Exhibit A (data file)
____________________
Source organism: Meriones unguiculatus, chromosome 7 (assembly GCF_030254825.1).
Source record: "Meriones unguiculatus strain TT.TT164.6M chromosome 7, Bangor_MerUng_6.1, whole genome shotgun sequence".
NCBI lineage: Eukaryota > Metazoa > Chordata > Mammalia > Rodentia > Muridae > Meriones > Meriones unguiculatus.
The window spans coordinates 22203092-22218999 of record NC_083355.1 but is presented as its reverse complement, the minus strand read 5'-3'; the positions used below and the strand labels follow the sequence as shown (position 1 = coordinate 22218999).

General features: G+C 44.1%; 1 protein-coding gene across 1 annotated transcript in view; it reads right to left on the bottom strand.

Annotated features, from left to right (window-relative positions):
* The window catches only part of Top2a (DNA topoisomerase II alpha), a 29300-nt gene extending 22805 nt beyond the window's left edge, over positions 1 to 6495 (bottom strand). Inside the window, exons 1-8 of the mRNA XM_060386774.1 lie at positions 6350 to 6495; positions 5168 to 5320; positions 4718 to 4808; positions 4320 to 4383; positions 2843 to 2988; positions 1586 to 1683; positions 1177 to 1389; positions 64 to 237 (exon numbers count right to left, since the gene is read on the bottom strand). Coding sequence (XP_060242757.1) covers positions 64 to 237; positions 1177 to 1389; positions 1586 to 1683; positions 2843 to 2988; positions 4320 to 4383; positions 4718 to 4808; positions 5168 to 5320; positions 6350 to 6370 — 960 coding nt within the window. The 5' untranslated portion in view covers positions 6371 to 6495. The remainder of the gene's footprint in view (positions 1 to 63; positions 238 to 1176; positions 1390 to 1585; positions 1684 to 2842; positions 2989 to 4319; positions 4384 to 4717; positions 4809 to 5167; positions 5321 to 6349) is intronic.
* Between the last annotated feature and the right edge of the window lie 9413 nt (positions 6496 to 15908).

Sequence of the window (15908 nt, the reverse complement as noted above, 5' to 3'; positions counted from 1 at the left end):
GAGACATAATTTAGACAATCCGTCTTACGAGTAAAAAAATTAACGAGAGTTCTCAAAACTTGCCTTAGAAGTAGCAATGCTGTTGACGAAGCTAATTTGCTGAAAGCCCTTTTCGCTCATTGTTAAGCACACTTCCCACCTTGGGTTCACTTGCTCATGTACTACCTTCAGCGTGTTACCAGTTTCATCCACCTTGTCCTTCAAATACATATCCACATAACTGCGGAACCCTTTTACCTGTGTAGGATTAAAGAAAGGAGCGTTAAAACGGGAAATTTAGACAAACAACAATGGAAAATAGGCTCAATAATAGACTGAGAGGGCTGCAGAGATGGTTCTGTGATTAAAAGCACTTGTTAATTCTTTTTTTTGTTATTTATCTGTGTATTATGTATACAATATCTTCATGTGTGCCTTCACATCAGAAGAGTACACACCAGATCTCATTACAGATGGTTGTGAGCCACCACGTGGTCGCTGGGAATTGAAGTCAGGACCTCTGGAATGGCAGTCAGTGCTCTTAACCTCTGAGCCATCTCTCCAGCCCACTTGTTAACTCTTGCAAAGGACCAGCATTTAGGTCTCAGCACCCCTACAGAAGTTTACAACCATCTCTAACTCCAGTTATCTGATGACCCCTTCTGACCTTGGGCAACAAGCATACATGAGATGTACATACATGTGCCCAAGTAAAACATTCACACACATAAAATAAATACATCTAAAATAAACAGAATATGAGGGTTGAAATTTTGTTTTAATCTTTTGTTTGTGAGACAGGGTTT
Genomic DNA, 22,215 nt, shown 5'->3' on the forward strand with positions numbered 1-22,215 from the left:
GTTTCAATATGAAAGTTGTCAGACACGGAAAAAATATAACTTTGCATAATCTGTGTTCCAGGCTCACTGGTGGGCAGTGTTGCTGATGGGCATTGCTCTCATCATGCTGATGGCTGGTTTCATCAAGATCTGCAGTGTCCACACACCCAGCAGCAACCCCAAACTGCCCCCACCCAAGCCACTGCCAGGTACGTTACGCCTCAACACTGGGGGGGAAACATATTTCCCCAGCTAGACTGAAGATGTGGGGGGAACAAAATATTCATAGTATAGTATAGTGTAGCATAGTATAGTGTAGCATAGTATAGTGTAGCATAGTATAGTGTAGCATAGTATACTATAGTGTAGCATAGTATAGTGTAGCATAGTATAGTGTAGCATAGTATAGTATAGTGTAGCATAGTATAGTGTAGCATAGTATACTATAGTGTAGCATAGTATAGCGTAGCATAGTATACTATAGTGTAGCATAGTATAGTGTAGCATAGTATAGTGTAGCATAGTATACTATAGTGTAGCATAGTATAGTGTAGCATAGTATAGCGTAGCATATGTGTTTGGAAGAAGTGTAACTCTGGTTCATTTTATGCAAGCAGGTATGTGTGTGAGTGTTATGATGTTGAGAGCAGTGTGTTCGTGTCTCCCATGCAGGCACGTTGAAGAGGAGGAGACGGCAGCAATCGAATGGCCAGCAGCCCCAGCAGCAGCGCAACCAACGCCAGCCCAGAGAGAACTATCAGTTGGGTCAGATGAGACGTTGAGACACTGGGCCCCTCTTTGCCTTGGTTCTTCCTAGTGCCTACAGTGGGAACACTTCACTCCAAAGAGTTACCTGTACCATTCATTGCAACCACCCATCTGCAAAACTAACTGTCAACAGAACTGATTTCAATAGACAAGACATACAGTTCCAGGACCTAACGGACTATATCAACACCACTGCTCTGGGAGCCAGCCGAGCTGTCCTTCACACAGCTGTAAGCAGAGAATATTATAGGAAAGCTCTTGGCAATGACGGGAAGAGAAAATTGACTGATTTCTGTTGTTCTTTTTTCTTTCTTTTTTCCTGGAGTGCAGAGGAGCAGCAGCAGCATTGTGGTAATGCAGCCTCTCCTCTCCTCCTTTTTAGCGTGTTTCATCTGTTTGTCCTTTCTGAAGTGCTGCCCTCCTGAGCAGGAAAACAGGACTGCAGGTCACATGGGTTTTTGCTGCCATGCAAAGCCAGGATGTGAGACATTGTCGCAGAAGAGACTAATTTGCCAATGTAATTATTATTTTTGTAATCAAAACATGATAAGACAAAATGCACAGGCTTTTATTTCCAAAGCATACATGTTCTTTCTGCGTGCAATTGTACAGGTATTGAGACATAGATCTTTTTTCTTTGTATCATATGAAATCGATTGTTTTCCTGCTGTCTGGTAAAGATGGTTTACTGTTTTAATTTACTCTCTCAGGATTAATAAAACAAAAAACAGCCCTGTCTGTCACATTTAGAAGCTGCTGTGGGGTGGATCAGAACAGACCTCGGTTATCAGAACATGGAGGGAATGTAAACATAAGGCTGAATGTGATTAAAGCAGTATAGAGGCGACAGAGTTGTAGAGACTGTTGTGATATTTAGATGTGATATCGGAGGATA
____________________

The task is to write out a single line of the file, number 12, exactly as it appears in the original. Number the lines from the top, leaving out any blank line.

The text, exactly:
GTTTCAATATGAAAGTTGTCAGACACGGAAAAAATATAACTTTGCATAATCTGTGTTCCAGGCTCACTGGTGGGCAGTGTTGCTGATGGGCATTGCTCTCATCATGCTGATGGCTGGTTTCATCAAGATCTGCAGTGTCCACACACCCAGCAGCAACCCCAAACTGCCCCCACCCAAGCCACTGCCAGGTACGTTACGCCTCAACACTGGGGGGGAAACATATTTCCCCAGCTAGACTGAAGATGTGGGGGGAACAAAATATTCATAGTATAGTATAGTGTAGCATAGTATAGTGTAGCATAGTATAGTGTAGCATAGTATAGTGTAGCATAGTATACTATAGTGTAGCATAGTATAGTGTAGCATAGTATAGTGTAGCATAGTATAGTATAGTGTAGCATAGTATAGTGTAGCATAGTATACTATAGTGTAGCATAGTATAGCGTAGCATAGTATACTATAGTGTAGCATAGTATAGTGTAGCATAGTATAGTGTAGCATAGTATACTATAGTGTAGCATAGTATAGTGTAGCATAGTATAGCGTAGCATATGTGTTTGGAAGAAGTGTAACTCTGGTTCATTTTATGCAAGCAGGTATGTGTGTGAGTGTTATGATGTTGAGAGCAGTGTGTTCGTGTCTCCCATGCAGGCACGTTGAAGAGGAGGAGACGGCAGCAATCGAATGGCCAGCAGCCCCAGCAGCAGCGCAACCAACGCCAGCCCAGAGAGAACTATCAGTTGGGTCAGATGAGACGTTGAGACACTGGGCCCCTCTTTGCCTTGGTTCTTCCTAGTGCCTACAGTGGGAACACTTCACTCCAAAGAGTTACCTGTACCATTCATTGCAACCACCCATCTGCAAAACTAACTGTCAACAGAACTGATTTCAATAGACAAGACATACAGTTCCAGGACCTAACGGACTATATCAACACCACTGCTCTGGGAGCCAGCCGAGCTGTCCTTCACACAGCTGTAAGCAGAGAATATTATAGGAAAGCTCTTGGCAATGACGGGAAGAGAAAATTGACTGATTTCTGTTGTTCTTTTTTCTTTCTTTTTTCCTGGAGTGCAGAGGAGCAGCAGCAGCATTGTGGTAATGCAGCCTCTCCTCTCCTCCTTTTTAGCGTGTTTCATCTGTTTGTCCTTTCTGAAGTGCTGCCCTCCTGAGCAGGAAAACAGGACTGCAGGTCACATGGGTTTTTGCTGCCATGCAAAGCCAGGATGTGAGACATTGTCGCAGAAGAGACTAATTTGCCAATGTAATTATTATTTTTGTAATCAAAACATGATAAGACAAAATGCACAGGCTTTTATTTCCAAAGCATACATGTTCTTTCTGCGTGCAATTGTACAGGTATTGAGACATAGATCTTTTTTCTTTGTATCATATGAAATCGATTGTTTTCCTGCTGTCTGGTAAAGATGGTTTACTGTTTTAATTTACTCTCTCAGGATTAATAAAACAAAAAACAGCCCTGTCTGTCACATTTAGAAGCTGCTGTGGGGTGGATCAGAACAGACCTCGGTTATCAGAACATGGAGGGAATGTAAACATAAGGCTGAATGTGATTAAAGCAGTATAGAGGCGACAGAGTTGTAGAGACTGTTGTGATATTTAGATGTGATATCGGAGGATA